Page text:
the second step was to perform a dithering to obtain an interesting points distribution ; dithering results in a binary (black and white) image which is easier to vectorize.


that’s where I understood that the most interesting patterns to vectorize appeared in the “grey areas” rather than in the highly contrasted ones.

Reaction Diffusion

I later skipped the dithering in favor of a Reaction Diffusion pattern, the RD lets this kind of “grey areas” patterns emerge and – as the RD patterns emerge – the dithering is completely obliterated. RD produces the image below after a couple of iterations.


Reaction Diffusion can be achieved in many ways, the fastest / dirtiest I know of is to successively apply a sharpen filter (reaction) then a blur filter (diffusion), as simple as that. the good thing is that both are convolution fiilters (the examples don’t work but the snippets will). First I implemented the filters manually but it was very slow and hard to fine tune so I used glfx.js to speed up the process and gain more control over the parameters.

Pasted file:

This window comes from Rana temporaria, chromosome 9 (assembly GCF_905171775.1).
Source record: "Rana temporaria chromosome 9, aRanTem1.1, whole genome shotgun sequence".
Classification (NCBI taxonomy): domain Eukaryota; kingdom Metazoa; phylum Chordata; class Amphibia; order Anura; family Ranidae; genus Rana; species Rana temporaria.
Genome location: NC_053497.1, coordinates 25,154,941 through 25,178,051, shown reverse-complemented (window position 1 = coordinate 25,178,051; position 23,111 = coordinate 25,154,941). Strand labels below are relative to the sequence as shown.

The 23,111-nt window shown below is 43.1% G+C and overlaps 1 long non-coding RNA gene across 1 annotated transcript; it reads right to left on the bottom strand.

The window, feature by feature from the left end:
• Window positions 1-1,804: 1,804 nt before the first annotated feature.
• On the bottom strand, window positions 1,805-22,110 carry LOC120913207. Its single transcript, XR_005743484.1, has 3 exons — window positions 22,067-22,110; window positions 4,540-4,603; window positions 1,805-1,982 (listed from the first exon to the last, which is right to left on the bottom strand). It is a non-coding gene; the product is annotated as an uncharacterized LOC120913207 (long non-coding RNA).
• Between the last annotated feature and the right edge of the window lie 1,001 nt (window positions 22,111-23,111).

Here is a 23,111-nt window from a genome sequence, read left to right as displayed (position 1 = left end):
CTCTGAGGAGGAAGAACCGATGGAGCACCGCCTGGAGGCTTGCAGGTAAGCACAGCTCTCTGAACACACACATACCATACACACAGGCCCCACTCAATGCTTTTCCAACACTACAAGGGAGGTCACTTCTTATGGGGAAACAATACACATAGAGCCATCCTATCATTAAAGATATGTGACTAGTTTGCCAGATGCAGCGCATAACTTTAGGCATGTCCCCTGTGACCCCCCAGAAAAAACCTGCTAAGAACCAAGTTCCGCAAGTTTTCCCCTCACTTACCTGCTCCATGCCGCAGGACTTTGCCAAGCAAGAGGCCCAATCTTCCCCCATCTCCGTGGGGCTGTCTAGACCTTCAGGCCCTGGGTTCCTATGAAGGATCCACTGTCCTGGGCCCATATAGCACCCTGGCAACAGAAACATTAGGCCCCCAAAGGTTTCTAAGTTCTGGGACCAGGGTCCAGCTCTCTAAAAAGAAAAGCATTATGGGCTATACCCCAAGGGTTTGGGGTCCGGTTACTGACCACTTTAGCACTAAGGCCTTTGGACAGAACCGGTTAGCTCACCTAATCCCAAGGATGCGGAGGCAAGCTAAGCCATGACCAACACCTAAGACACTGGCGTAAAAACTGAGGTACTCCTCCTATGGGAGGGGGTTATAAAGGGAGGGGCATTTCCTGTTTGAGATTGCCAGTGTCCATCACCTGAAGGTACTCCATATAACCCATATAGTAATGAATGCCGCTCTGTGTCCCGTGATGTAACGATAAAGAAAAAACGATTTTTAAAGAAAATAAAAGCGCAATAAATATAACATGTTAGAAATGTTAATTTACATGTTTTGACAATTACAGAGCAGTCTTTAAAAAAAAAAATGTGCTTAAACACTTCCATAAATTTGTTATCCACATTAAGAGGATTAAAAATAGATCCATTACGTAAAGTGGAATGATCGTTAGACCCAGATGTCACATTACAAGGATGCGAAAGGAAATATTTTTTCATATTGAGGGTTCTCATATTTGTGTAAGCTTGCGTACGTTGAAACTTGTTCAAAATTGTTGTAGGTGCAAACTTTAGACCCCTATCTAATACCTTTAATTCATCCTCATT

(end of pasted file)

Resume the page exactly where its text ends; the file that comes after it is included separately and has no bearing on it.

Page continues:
below is a series of settings that show how the result varies depending on the radius of the sharpen/blur filters ( r: 0.5, 1, 2, 3, 4, intensity: 1.5 ).

the first row show the 3 input images: the source, the edges and the salience map computed by Ubernet, the second row shows an unconstrained Reaction Diffusion pattern emerging and the third row shows the same pattern constrained by the saliency and edges map.


the “constrained” version preserves the morphology of the subject better.
to constrain, I only draw the saliency map and the edges after the RD pass. this way the pattern is kept away from some areas of the picture.


left, unconstrained, right constrained Reaction Diffusion

that’s why the matlab version of the saliency map wasn’t the best choice ; too far from the subject’s morphology.
it’s also important to note that it would work with any gradient.

here’s a live demo of the reaction diffusion + skeletonization.